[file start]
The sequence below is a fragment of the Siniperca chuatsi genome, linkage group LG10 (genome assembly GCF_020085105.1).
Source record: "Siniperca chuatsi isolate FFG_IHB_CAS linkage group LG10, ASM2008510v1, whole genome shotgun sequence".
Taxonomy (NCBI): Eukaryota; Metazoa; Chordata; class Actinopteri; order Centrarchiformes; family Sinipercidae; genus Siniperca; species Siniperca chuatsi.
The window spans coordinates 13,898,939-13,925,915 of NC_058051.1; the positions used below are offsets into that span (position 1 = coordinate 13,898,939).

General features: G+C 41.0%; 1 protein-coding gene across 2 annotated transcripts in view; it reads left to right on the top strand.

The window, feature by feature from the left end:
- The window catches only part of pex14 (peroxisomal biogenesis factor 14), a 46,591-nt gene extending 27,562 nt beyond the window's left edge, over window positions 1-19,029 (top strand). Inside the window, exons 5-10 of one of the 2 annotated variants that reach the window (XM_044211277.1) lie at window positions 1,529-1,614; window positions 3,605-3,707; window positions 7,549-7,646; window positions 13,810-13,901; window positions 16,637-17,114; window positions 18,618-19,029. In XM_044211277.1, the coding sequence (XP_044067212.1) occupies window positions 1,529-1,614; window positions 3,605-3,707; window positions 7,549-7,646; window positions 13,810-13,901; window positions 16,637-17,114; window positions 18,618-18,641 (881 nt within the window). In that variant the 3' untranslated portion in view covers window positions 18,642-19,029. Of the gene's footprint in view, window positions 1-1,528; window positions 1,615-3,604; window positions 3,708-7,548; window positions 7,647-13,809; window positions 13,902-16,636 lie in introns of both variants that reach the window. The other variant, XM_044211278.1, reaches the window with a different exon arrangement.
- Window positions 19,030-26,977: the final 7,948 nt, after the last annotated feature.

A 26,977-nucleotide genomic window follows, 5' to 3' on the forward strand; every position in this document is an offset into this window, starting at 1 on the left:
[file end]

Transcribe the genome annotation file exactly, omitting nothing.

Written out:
The sequence below is a fragment of the Siniperca chuatsi genome, linkage group LG10 (genome assembly GCF_020085105.1).
Source record: "Siniperca chuatsi isolate FFG_IHB_CAS linkage group LG10, ASM2008510v1, whole genome shotgun sequence".
Taxonomy (NCBI): Eukaryota; Metazoa; Chordata; class Actinopteri; order Centrarchiformes; family Sinipercidae; genus Siniperca; species Siniperca chuatsi.
The window spans coordinates 13,898,939-13,925,915 of NC_058051.1; the positions used below are offsets into that span (position 1 = coordinate 13,898,939).

General features: G+C 41.0%; 1 protein-coding gene across 2 annotated transcripts in view; it reads left to right on the top strand.

The window, feature by feature from the left end:
- The window catches only part of pex14 (peroxisomal biogenesis factor 14), a 46,591-nt gene extending 27,562 nt beyond the window's left edge, over window positions 1-19,029 (top strand). Inside the window, exons 5-10 of one of the 2 annotated variants that reach the window (XM_044211277.1) lie at window positions 1,529-1,614; window positions 3,605-3,707; window positions 7,549-7,646; window positions 13,810-13,901; window positions 16,637-17,114; window positions 18,618-19,029. In XM_044211277.1, the coding sequence (XP_044067212.1) occupies window positions 1,529-1,614; window positions 3,605-3,707; window positions 7,549-7,646; window positions 13,810-13,901; window positions 16,637-17,114; window positions 18,618-18,641 (881 nt within the window). In that variant the 3' untranslated portion in view covers window positions 18,642-19,029. Of the gene's footprint in view, window positions 1-1,528; window positions 1,615-3,604; window positions 3,708-7,548; window positions 7,647-13,809; window positions 13,902-16,636 lie in introns of both variants that reach the window. The other variant, XM_044211278.1, reaches the window with a different exon arrangement.
- Window positions 19,030-26,977: the final 7,948 nt, after the last annotated feature.

A 26,977-nucleotide genomic window follows, 5' to 3' on the forward strand; every position in this document is an offset into this window, starting at 1 on the left: